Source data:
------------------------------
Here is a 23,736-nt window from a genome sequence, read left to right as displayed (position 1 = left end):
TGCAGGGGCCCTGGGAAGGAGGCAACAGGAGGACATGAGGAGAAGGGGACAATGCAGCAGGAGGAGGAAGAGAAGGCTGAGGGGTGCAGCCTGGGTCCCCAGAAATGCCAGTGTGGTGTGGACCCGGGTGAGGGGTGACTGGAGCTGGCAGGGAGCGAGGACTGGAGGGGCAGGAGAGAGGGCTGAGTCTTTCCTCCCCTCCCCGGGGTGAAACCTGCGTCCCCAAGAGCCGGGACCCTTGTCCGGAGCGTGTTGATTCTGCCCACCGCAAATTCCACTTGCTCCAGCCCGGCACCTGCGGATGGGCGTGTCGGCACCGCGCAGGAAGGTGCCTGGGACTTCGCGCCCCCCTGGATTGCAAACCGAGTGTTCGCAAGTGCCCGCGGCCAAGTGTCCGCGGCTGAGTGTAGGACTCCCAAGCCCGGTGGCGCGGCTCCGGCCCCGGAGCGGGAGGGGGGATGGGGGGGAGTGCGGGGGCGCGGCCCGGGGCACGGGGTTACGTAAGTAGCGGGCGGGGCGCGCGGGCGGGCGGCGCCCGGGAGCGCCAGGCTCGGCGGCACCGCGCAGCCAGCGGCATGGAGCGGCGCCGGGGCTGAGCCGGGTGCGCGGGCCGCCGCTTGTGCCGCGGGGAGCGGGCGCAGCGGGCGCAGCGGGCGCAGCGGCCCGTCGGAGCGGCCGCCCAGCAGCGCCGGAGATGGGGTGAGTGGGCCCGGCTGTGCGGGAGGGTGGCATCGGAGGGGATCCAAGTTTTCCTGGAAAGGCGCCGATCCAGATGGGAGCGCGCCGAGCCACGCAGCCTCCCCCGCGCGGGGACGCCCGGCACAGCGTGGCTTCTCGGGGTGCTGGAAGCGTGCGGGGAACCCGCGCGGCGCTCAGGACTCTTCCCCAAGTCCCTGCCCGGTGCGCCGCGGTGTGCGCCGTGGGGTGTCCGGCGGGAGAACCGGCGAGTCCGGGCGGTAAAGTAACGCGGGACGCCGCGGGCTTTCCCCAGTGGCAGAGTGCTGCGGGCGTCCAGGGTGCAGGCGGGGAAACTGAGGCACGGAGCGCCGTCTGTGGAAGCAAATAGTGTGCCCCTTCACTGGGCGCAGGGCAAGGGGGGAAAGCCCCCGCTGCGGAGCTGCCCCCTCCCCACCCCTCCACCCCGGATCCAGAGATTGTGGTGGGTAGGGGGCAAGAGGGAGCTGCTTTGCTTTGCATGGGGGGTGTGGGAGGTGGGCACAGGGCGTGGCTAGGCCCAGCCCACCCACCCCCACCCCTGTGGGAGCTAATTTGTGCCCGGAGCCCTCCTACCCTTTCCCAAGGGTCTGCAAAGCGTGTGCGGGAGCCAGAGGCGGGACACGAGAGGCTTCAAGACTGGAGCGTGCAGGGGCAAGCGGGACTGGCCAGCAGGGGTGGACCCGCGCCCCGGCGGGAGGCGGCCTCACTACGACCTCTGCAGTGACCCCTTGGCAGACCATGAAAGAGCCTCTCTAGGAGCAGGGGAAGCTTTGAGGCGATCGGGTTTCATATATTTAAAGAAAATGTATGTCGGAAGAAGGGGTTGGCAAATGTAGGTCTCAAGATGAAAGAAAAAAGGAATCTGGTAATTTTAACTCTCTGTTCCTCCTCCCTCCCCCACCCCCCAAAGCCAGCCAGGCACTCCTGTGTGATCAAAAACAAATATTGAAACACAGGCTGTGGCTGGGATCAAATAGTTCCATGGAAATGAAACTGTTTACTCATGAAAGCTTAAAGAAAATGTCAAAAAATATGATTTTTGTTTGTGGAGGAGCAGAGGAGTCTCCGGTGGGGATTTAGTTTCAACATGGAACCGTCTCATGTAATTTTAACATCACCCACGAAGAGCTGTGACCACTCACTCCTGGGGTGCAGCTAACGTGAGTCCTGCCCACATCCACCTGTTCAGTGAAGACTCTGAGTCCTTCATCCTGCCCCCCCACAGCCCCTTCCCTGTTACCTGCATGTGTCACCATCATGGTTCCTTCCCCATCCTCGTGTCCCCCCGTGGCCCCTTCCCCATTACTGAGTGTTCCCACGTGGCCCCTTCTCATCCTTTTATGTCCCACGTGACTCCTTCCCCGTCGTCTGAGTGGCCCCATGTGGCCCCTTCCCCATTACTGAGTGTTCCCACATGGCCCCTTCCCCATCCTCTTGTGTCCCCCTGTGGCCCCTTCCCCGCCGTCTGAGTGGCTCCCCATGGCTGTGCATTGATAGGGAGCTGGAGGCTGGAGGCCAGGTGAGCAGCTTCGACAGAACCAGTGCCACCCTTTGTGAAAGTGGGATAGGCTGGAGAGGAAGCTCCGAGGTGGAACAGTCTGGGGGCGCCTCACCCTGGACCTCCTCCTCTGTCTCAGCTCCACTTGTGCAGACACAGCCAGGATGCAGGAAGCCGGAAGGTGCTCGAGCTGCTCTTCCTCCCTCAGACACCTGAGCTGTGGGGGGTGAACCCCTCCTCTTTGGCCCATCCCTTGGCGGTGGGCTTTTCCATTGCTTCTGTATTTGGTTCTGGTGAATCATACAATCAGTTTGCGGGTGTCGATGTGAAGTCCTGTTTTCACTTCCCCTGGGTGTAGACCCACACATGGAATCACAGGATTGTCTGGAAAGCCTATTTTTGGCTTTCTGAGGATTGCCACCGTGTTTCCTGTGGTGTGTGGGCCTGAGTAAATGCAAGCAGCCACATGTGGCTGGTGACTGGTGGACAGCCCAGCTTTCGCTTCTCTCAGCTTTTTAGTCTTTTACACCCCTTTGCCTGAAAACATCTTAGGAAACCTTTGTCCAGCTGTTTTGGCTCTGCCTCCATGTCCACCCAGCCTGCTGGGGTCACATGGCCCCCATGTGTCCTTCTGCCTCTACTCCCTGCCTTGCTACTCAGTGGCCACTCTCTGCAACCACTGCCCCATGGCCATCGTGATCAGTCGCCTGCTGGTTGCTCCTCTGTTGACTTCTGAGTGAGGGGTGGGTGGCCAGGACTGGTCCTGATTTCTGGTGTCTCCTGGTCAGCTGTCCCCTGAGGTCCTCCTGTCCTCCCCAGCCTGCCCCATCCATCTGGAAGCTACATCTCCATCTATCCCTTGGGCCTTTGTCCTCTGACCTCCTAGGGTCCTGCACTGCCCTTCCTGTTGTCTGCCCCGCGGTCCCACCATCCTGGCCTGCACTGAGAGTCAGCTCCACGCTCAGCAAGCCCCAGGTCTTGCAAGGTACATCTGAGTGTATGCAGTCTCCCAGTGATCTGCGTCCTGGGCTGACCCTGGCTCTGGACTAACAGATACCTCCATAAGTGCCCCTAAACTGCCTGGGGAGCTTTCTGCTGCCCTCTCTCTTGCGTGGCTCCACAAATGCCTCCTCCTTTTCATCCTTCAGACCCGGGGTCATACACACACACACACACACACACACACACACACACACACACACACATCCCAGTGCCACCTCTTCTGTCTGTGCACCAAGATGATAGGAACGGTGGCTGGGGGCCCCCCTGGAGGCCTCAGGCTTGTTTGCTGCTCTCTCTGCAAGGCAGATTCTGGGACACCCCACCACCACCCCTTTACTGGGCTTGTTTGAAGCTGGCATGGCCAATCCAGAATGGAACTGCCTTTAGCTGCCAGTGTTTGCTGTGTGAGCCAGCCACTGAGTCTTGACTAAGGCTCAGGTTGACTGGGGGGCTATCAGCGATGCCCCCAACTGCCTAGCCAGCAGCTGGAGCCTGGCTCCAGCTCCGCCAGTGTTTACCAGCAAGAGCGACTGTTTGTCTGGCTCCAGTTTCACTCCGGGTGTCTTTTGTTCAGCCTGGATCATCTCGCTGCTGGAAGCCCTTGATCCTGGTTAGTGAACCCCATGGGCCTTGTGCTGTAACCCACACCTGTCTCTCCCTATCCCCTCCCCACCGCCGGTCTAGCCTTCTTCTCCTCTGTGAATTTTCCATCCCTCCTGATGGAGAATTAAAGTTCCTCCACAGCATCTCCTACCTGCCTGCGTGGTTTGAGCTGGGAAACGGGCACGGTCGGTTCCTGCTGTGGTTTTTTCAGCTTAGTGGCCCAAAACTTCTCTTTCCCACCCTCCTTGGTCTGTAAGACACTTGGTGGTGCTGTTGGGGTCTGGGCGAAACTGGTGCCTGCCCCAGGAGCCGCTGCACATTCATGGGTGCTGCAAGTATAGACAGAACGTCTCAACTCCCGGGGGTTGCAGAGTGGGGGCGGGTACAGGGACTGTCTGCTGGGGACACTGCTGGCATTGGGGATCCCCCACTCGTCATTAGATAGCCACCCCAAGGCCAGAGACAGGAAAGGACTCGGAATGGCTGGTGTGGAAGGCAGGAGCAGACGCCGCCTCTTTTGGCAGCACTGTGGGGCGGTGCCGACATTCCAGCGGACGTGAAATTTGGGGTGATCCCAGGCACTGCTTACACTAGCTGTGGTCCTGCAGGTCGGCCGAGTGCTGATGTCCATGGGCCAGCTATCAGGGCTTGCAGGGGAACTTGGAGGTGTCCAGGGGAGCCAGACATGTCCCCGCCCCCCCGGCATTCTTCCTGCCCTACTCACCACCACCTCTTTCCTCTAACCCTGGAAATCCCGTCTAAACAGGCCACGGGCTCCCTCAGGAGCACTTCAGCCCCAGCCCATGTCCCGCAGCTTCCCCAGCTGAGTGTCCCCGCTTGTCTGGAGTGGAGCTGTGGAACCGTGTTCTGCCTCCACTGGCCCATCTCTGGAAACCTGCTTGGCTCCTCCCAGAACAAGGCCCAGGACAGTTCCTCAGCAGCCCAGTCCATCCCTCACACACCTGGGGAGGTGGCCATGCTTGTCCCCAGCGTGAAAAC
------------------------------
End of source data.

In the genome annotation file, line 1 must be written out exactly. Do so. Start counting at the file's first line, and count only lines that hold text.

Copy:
Here is a 23,736-nt window from a genome sequence, read left to right as displayed (position 1 = left end):